American Tobacco, popularly known as the “Tobacco Trust,” is the parent of three of the four largest tobacco companies in the United States. It was forcibly split into R.J. Reynolds (now Reynolds American, Inc. (NYSE:RAI)), Lorillard Inc. (NYSE:LO), and Vector Group Ltd (NYSE:VGR)‘s Liggett & Myers in 1911 as a result of antitrust actions.
Why don’t we have flying cars, anyway?
The first successful flying car was first noted in the press via a brief aside in a Los Angeles Times aviation column written on Feb. 20, 1937. A day later, Waldo Waterman’s Arrowbile took off on its first successful test flight from Clover Field in Santa Monica. Powered by a Studebaker automobile engine and possessing detachable wings for road use, it boasted a top speed of roughly 60 miles on the ground and 120 in the air.
So why aren’t flying cars commonplace? Ford Motor Company (NYSE:F), which had been manufacturing aircraft as early as the 1920s, attempted to assess the market for a flying car after World War II but could not justify the additional regulatory hurdles necessary to make such a product successfully. Undaunted by Ford’s abandonment of this project, two engineers attempted to create their own flying Ford car by attaching detachable Cessna wings to a Pinto. This Franken-craft worked about as well as you might think — the two engineers died when the wings fell off in midair. But hope springs eternal: The International Flying Car Association, founded in 2012, eagerly touts the imminent emergence of two modern flying cars on the market. Both undertook successful test flights in 2012, but as we’ve seen, it takes a lot more than going airborne to move from cool sci-fi concept to legitimate consumer product.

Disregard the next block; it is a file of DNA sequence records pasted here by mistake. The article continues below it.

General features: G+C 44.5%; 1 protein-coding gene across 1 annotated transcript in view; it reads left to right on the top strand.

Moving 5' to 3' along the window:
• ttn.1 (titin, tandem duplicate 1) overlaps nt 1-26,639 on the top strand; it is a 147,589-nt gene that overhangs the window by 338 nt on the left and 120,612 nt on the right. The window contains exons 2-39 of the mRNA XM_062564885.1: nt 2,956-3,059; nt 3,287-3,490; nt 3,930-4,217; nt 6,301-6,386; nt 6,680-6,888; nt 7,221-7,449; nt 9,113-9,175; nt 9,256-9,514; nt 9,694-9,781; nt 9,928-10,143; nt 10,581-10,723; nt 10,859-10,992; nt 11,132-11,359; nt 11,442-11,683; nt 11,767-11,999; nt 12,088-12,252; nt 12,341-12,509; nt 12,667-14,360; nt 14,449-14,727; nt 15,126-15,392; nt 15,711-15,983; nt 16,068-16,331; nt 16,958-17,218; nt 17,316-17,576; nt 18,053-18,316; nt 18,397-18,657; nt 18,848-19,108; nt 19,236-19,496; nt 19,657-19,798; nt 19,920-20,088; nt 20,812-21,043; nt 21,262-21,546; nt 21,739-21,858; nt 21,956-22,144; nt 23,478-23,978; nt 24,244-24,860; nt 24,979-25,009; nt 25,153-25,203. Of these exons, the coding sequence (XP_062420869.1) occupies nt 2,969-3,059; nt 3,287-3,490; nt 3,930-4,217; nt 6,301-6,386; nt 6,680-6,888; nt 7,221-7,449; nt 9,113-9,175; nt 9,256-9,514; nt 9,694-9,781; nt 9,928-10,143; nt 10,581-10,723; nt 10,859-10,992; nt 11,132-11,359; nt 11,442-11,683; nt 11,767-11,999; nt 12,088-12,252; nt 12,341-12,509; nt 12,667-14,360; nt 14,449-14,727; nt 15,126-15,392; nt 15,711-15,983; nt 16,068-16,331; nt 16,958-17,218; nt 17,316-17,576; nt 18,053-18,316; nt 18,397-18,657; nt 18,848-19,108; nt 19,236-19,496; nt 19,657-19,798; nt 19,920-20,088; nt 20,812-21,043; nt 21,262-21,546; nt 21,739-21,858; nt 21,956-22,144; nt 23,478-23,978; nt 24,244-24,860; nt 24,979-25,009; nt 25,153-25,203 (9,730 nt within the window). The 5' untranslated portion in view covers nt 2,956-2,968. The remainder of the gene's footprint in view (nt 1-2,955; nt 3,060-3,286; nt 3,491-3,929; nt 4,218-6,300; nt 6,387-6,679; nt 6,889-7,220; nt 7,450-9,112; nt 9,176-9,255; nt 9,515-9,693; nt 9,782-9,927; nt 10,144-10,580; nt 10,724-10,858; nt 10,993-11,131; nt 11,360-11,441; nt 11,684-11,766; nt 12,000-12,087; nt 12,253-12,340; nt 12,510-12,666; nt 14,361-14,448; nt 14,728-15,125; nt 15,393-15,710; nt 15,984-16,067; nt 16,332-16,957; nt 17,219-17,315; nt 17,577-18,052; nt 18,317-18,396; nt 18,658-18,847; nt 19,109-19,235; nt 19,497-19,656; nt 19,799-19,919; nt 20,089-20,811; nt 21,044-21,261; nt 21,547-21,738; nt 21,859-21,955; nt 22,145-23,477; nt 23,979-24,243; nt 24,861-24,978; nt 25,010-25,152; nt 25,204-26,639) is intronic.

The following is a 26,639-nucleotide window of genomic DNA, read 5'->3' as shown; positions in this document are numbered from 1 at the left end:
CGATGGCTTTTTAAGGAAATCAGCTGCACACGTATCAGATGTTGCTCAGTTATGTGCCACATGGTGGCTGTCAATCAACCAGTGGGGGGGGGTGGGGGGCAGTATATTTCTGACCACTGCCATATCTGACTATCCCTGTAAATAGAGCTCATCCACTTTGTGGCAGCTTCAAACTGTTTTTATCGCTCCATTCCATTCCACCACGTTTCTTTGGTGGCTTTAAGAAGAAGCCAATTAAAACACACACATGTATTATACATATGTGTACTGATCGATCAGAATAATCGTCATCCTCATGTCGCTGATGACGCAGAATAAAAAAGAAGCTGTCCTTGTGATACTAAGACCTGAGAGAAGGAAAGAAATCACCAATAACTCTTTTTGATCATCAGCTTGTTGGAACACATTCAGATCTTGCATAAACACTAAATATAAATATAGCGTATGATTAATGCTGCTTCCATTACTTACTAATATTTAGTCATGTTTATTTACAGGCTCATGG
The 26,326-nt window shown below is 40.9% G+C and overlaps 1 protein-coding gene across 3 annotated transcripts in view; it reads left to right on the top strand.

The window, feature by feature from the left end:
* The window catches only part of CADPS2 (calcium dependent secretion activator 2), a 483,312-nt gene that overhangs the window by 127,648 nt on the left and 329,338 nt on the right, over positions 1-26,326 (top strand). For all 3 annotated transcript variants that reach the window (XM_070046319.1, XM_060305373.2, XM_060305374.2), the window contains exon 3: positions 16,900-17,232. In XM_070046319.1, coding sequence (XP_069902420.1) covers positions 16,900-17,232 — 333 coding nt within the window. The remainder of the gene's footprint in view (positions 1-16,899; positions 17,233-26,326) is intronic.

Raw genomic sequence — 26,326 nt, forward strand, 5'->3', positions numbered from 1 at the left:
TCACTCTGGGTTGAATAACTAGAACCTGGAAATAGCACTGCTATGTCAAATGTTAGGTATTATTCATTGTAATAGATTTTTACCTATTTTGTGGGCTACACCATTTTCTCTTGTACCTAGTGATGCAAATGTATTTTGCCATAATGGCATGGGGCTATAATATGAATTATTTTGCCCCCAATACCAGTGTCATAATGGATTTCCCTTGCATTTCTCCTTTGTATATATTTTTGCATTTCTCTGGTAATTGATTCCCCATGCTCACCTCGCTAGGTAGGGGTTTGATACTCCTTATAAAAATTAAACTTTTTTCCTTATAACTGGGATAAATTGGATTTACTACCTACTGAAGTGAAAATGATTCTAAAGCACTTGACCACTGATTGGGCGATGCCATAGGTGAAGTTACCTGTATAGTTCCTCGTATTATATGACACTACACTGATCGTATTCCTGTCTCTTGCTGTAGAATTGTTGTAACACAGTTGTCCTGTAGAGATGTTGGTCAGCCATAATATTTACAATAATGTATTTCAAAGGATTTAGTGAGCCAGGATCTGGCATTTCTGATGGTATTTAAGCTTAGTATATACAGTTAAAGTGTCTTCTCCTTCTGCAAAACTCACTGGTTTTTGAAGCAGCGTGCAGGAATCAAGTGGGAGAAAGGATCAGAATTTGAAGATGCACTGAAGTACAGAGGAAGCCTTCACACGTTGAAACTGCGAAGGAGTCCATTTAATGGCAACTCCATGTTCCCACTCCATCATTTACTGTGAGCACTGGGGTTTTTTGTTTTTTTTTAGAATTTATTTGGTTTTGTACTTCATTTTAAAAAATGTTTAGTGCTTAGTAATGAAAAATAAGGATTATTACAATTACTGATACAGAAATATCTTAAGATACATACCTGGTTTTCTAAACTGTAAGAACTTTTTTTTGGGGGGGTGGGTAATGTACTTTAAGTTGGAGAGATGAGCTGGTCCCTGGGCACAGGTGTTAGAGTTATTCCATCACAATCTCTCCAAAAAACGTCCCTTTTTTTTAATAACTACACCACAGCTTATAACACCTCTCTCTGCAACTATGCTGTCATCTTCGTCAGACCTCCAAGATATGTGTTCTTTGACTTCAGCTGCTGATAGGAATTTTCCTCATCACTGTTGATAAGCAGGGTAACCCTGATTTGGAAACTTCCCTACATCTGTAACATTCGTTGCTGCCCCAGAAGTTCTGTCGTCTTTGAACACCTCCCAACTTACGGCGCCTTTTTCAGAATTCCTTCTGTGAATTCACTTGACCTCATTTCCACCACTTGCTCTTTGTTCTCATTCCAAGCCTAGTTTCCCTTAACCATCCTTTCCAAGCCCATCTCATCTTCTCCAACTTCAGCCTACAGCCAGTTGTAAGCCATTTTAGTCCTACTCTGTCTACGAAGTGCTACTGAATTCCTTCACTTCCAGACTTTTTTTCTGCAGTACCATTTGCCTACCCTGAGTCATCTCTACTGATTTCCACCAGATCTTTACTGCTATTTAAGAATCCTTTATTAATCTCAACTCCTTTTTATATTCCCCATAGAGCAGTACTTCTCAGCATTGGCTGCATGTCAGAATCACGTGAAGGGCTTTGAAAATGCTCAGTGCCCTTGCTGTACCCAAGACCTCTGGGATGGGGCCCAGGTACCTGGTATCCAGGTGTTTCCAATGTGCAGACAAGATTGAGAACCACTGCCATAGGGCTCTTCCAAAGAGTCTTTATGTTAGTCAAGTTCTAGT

The article Building the World’s Largest Delivery Company originally appeared on Fool.com and is written by Alex Planes.
Fool contributor Alex Planes holds no financial position in any company mentioned here. Add him on Google+ or follow him on Twitter @TMFBiggles for more insight into markets, history, and technology.The Motley Fool recommends FedEx, Ford, and United Parcel Service (NYSE:UPS). The Motley Fool owns shares of Ford.
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